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Chimneys on Rooftops remains one of the greatest pieces of art produced by Fernand Leger. He created it in 1911 and it belongs to the cityscape genre.
Like many of his other pieces, this one was developed by the machine art style. This kind of development was characterized by using monumental mechanistic forms done in bold colours. The style used in this piece of art is cubism. Back in the 20th century, cubism was an influential visual style of art. It was created by Pablo Picasso in 1907 and George Braque. The art frontiers played a huge role in life Fernand, as an artist. Fernand Léger used oil and canvas to bring out his prowess. The location of the Chimneys on Rooftops remains to be a private location to date. The art depicts a city set up of houses and buildings. Fernand Léger. Like many of the pieces of art done by Fernand Léger, the colours used in the Chimneys on Rooftops are bold making this piece easily recognizable and eye-catching. Its dimensions are 45.7 by 54.6cm.
As mentioned earlier, Fernand Léger was inspired by Pablo Picasso and George Braque. This is evident from his love of the cubism style. Cubist painters rendered radically fragmented items. They were not limited to colour, space, texture and did not use the copying form. Unlike the traditional techniques such as modelling, foreshortening and perspective, the cubist style used a flat two-dimensional surface of a picture plane. Fernand Léger's work was a little bit different from the mainstream cubism. He does not entirely walk away from the three-dimensionality as well as volumetric style. His drawing also indicates some influence from Paul Cezanne. Fernand Léger work shows his consistency in primary colours, bold form, pattern and graphic. He would sometimes, however, use much more sombre colour schemes in order to avoid the viewer becoming distracted by the palette, when actually he wanted them to focus more on the shapes and lines that he had added across the composition.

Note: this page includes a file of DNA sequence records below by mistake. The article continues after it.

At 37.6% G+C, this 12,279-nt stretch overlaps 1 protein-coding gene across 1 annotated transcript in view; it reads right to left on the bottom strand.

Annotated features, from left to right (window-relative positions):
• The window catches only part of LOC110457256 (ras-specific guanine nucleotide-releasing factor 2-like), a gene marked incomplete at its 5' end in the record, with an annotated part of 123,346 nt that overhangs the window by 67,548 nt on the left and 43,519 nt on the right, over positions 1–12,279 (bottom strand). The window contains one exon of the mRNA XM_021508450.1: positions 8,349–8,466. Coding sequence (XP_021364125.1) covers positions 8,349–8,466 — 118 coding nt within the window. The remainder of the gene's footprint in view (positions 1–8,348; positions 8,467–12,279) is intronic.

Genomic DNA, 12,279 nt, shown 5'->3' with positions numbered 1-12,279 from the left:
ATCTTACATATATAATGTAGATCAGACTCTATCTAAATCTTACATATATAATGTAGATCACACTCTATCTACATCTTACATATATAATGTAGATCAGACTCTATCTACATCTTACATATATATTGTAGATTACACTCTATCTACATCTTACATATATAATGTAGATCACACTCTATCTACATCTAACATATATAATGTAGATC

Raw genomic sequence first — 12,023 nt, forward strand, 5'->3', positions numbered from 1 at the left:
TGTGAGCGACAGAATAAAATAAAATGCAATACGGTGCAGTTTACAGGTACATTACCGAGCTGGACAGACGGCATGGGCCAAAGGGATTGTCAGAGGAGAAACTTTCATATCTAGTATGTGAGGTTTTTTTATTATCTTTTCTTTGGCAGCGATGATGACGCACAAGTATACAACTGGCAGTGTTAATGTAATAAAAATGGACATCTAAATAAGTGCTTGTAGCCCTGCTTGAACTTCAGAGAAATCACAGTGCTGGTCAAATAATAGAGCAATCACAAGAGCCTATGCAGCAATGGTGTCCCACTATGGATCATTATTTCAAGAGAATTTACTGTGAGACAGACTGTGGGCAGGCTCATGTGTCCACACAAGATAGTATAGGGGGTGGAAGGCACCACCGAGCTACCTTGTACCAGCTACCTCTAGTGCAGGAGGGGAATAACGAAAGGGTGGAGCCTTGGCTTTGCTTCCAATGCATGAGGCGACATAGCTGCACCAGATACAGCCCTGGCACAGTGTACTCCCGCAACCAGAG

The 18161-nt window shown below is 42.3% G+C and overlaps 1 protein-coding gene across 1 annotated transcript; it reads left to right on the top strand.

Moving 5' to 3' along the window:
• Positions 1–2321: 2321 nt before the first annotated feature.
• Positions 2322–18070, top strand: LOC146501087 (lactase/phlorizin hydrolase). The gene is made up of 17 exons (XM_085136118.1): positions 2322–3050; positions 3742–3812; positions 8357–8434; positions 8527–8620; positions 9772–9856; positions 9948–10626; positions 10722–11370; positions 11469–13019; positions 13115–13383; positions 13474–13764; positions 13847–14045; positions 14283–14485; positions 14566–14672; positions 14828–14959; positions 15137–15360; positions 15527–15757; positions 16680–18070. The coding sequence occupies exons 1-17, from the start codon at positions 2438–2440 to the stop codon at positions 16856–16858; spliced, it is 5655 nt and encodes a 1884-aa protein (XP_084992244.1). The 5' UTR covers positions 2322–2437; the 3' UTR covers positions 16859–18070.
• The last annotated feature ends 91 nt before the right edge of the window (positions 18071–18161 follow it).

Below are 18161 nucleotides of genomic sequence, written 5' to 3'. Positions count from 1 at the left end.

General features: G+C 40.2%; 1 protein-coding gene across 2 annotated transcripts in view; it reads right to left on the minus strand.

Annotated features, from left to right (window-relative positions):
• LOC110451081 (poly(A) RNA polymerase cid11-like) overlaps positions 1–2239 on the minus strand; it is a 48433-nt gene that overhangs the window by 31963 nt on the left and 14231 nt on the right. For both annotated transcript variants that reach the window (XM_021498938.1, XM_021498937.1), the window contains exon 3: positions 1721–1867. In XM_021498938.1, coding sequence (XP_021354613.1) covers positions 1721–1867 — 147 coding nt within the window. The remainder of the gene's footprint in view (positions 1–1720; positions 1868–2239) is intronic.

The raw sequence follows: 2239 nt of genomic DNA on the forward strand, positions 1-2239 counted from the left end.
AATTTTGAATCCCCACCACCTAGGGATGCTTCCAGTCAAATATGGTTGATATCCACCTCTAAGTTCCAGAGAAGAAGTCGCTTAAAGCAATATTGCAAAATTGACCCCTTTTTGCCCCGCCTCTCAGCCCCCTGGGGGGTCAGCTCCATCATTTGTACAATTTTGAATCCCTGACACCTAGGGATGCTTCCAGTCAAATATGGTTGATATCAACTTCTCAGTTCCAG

Fernand Léger was a great influence on the artists of his period and remains one today. He is famously known for his outstanding and unique style. The Frenchman was born in 1881 in Argentan, France. He, later on, moved to Paris to build himself up as an architectural draftsman. His earliest works were greatly influenced by impressionism. Generally, his works were influenced by cubism and modern industrial technology. This article looks at one of his pieces, Chimneys on Rooftops because it is seen by some as being amongst his most important, though, in truth, his oeuvre is very large indeed and also varied, and so it is important to always look beyond just what some term his highlights in order to really get a good grasp of the artist himself. The same can be said for many contemporary artists whose peak is biased towards, to the point where much of their earlier work is almost completely ignored - this can be said for the likes of Piet Mondrian who produced some stunning landscape paintings prior to his push towards the extreme abstractions that appeared later on.